The (New Orleans) Times-Picayune reports on budget cuts in Louisiana: "Obligated to close a $247.9 million gap in the current-year state budget, Gov. Bobby Jindal announced cuts across all agencies Tuesday, including $108.1 million in health dollars and $84 million from higher education. ... Slack tax revenue during the recession is leaving state coffers short of anticipated spending money for this year. ... The $108.1 million hit to the Department of Health and Hospitals will come partly from reductions in medical provider rates under Medicaid, Jindal said. The cut for higher education comes after a similar painful reduction for colleges during the budget-making process last spring" (Scott, 12/23).
Minnesota Public Radio: "Several progressive groups held protests across Minnesota this Tuesday morning to protest Gov. Pawlenty's line-item veto of a health care program for the poor. Earlier this year, Pawlenty cut funding for General Assistance Medical Care, which serves people who earn less than $8,000 a year. The Department of Human Services hopes to enroll those people into a separate health care program, but advocates say merging the program won't help the poor" (Scheck, 12/22).
The Raleigh, (N.C.,) News & Observer: "State officials say the motivation behind a no-bid contract to provide diabetes supplies for people on Medicaid was the need to cut costs in difficult budget times. But critics -- from government watchdogs to health educators -- say North Carolina may have been too quick to embrace such contracts after awarding the diabetes contract to a company whose owners have a troubled business history. They also question whether the use of such contracts provides the sort of transparency in government that Gov. Bev Perdue promised. The state Medicaid office has signed Charlotte-based Prodigy Diabetes Care to a two-year contract to provide supplies for about 50,000 people on Medicaid who have diabetes. Prodigy is run by two brothers, Ramzi Abulhaj and Rick Admani, who have been involved in a string of legal battles involving companies they started in Florida, including a bankruptcy and lawsuits alleging patent piracy" (Bonner, 12/23).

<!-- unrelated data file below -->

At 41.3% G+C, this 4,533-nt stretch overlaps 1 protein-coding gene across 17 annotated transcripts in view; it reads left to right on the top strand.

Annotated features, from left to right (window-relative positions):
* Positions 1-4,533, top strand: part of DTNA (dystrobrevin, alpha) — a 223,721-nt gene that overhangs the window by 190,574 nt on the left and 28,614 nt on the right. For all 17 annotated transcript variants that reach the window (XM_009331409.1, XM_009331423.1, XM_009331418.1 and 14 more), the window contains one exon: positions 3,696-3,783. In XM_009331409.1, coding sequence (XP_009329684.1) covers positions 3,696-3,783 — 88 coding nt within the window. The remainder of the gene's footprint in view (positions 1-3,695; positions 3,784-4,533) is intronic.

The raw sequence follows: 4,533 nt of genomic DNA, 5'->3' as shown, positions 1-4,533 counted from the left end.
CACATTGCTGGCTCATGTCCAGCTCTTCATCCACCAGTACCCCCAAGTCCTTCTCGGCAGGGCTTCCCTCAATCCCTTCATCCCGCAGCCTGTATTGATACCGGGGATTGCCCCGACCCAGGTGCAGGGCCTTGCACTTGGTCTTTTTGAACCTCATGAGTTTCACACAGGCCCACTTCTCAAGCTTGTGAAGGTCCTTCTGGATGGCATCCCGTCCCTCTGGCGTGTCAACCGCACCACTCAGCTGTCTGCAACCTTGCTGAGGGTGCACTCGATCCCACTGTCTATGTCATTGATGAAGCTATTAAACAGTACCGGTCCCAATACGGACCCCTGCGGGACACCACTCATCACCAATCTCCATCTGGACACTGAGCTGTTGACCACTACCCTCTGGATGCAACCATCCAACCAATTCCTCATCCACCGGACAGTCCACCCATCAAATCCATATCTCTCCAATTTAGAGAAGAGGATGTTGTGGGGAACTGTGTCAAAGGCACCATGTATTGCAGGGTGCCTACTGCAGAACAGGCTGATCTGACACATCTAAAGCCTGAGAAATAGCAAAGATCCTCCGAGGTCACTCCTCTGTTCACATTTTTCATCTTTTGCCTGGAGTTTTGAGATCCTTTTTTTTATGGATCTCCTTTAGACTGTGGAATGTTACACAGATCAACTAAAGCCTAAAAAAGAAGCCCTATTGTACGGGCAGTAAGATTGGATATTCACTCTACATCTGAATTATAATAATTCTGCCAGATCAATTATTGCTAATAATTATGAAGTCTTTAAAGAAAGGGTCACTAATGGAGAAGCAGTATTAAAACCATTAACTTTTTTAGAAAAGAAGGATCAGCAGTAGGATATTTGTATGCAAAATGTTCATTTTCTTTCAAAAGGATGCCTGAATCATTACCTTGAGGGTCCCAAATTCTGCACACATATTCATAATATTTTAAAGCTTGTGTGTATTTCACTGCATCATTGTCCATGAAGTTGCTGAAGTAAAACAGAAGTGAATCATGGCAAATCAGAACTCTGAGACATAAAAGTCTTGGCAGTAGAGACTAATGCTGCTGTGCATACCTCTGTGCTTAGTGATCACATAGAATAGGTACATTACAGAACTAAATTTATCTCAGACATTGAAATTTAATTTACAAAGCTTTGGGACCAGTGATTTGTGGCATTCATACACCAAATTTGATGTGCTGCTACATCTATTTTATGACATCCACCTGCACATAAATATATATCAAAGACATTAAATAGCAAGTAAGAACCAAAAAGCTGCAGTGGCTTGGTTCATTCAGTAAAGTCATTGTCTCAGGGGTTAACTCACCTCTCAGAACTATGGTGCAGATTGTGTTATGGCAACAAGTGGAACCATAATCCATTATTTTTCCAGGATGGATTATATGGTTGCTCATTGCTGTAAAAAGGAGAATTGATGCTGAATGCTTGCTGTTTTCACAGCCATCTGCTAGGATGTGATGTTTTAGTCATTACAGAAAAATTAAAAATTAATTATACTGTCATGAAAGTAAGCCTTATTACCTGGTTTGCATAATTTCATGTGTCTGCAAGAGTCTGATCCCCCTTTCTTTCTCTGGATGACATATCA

The Boston Globe reports on national health care reform and Massachusetts: "The health care bill that the Senate is expected to pass on Christmas Eve has protections that ensure Massachusetts' pioneering health insurance overhaul will remain intact, and it also includes $500 million in extra money for the state, Senator John F. Kerry said yesterday during a quick visit to Boston between votes on the measure. The legislation also contains an additional $200 million for Massachusetts hospitals that say they have not been adequately reimbursed by the state for treating a large share of the poor. ... The Senate's bill is largely based on the Massachusetts plan and adopts some of its hallmark provisions, including a requirement that nearly everyone obtain health insurance coverage or pay a tax penalty, and subsidies to help low- and middle-income residents afford coverage" (Lazar, 12/23).
The New York Times: "New York's Medicaid system, the state's largest single expense, lost at least $92 million to improper payments, billing errors and poor recordkeeping during the last five years, according to several audits released Tuesday by State Comptroller Thomas P. DiNapoli ... The audits were the latest blows to New York's troubled Medicaid system, which is both the most expensive in the country and one that earns consistently low ratings in terms of health care quality" (Confessore, 12/22).
The Chicago Tribune: "Federal, state and county officials swept two Chicago-area nursing homes Tuesday for felons with outstanding arrest warrants and identified 18 residents wanted on charges ranging from disorderly conduct to burglary to assault. The early morning raids ... [were] in response to Tribune investigative reports about Illinois nursing facilities that house high numbers of felons and sex offenders. Five people were arrested, including a sex offender wanted in another state for failing to register. In three cases, the residents were too sick to be taken into custody, and the other warrants were not immediately enforceable because they were issued in other jurisdictions ... The number of felons known to be living in Illinois nursing homes has grown as the state increasingly relied on the facilities to house younger psychiatric patients, thousands of whom have criminal records" (Marx and Jackson, 12/23).